Have a read of Acts 6:1-7 to hear what it’s all about.

What will you do in heaven?


It’s an incredible encouragement to believers that heaven is a place without any suffering. We read in Revelation 21:4 that there will be no more tears, no death, no mourning, no crying and no pain. But have you ever asked yourself why that is?

Revelation 21:2 tells us why. Because heaven a holy city. The Lord of heaven is a Holy God. The angels are holy creatures. The inhabitants are holy saints.

So - what will you do in heaven if you don’t love holiness at the moment?

I hope to show you on Sunday that if you are a believer you are already made holy through Christ. Loving holiness is all about becoming who you truly are in Him.

What really makes us free?

It's easy to think that God's aim in rescuing the Israelites out of Egypt was simply to set them free. But God knows true freedom can only be found in worshipping and enjoying him.

Ex 7:15 - 16: Go to Pharaoh in the morning as he goes out to the water. Wait on the bank of the Nile to meet him, and take in your hand the staff that was changed into a snake. 16 Then say to him, ‘The LORD, the God of the Hebrews, has sent me to say to you: Let my people go, so that they may worship me in the desert.

Thinking about identity

The start of a new year is a time to sort things out. As Stephanie and I packed out a chaotic cupboard I came across many pictures and objects that I had in my room as a student. Some of them were things I would happily put up on my walls today but others were a bit embarrassing! It caused me a slight identity crisis as I had to decide what to keep and what to bin. It seems that our personal histories just can't be trusted to define who we are today.

In this Sunday's sermon we'll see how Moses went through a much deeper identity crisis. As an Egyptian royal who was at the same time a secret Jew he had to work out who he really is - but this not from his own confused perspective, but from God's perfect point of view. Feel free to read Exodus 2 - 4 for the whole story.

Happy Christmas from Canada Water Church!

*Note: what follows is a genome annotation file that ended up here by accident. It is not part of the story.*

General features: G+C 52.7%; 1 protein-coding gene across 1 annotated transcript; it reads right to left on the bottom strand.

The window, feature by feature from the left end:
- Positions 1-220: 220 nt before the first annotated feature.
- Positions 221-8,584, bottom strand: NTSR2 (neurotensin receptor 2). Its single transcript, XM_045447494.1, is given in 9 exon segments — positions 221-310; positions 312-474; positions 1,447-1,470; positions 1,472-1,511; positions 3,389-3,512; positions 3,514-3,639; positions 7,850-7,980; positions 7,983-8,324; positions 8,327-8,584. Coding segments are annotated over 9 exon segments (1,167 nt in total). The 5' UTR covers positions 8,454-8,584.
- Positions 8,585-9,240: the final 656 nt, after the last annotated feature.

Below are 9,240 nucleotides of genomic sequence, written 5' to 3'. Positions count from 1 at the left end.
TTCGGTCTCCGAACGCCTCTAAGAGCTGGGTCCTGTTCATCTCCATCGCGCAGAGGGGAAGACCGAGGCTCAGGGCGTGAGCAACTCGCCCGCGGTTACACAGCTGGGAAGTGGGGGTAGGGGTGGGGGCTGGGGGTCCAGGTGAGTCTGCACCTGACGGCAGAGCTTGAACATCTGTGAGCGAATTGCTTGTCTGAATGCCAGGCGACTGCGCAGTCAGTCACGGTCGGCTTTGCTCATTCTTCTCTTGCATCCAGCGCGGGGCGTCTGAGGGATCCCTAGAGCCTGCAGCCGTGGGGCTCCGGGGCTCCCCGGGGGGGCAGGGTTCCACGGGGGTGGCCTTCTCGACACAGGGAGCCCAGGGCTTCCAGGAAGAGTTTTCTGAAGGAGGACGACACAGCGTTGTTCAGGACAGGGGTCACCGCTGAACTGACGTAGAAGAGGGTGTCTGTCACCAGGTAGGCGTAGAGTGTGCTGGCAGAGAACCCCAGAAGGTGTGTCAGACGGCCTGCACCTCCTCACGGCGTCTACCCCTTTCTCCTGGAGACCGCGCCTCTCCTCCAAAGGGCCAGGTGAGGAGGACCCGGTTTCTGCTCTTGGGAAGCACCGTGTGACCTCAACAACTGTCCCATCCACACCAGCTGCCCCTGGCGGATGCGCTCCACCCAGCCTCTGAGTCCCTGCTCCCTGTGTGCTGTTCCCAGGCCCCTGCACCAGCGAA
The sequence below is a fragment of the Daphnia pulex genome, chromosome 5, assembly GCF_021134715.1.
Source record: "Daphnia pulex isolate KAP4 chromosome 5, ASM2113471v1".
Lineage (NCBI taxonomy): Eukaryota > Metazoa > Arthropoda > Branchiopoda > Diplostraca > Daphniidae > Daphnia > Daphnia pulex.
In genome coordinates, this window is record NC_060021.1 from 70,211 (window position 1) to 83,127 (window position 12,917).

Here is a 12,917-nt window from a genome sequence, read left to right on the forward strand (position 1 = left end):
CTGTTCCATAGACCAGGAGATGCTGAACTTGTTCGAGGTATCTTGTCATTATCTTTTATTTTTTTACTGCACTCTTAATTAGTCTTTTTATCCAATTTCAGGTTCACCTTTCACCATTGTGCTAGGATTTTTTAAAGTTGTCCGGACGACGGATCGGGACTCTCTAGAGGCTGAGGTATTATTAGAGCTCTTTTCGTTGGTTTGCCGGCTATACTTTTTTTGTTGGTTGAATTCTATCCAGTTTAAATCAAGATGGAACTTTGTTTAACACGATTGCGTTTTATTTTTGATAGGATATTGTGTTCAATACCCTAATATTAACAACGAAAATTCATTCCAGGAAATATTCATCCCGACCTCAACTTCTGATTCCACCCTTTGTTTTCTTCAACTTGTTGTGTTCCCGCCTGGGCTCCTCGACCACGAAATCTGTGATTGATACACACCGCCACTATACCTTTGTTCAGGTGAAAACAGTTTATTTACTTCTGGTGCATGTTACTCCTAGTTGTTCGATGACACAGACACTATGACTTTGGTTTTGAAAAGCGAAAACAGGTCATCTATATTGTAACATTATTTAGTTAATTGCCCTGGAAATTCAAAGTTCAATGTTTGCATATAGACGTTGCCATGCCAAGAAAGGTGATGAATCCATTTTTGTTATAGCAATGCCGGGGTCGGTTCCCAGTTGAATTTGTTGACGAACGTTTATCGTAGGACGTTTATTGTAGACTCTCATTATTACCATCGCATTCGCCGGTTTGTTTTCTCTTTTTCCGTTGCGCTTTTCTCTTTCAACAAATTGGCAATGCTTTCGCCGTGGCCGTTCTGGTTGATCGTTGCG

All of us will have to make an effort today and tomorrow to remember the true meaning of Christmas. Perhaps reflecting on the following verse will help:

John 1:5 In him was life, and the life was the light of men. The light shines in the darkness, and the darkness has not overcome it. This darkness is everywhere. Not just in war torn places like Syria, Afghanistan or the West Bank, but also in London, with armed policemen watching over crowds of Christmas shoppers. And not just outside of us - but for many of us in our own hearts as we might be going through personal or relational difficulty.

But the message of Christmas is that light came into the world. That God broke into our darkness. That our darkness did not overcome his light.

That is why it is a time to celebrate - the birth of Jesus was the beginning of a story which had it’s conclusion not in his death, but in his resurrection. And his life wasn’t just for him - "his life was the light of men" - his life was for everyone who put their faith in him. In fact, the final conclusion of his birth is still to be seen in the city of light he is preparing to make us.

So whether you are celebrating or mourning this Christmas - the message is the same: his light has triumphed over our darkness. His light, his life is triumphant over our darkness and our deaths. Let’s dwell on that this Christmas.

Please also remember that we won’t have a Christmas service tomorrow since the Culture Space is unavailable. And also remember that we’ll have normal Sunday service from the 27th, 10.45am.


Christmas at Canada Water Church

This Sunday we're essentially wetting our appetites for the message of the Carol service. Christmas is all about the incarnation - the fact that God became man and made his home amongst us. Why? So that we can make our home in him. But the question we're asking this Sunday is: do you desire, long for and yearn to truly be home in God through Jesus Christ?

Heb 11:16 But as it is, they desire a better country, that is, a heavenly one. Therefore God is not ashamed to be called their God, for he has prepared for them a city.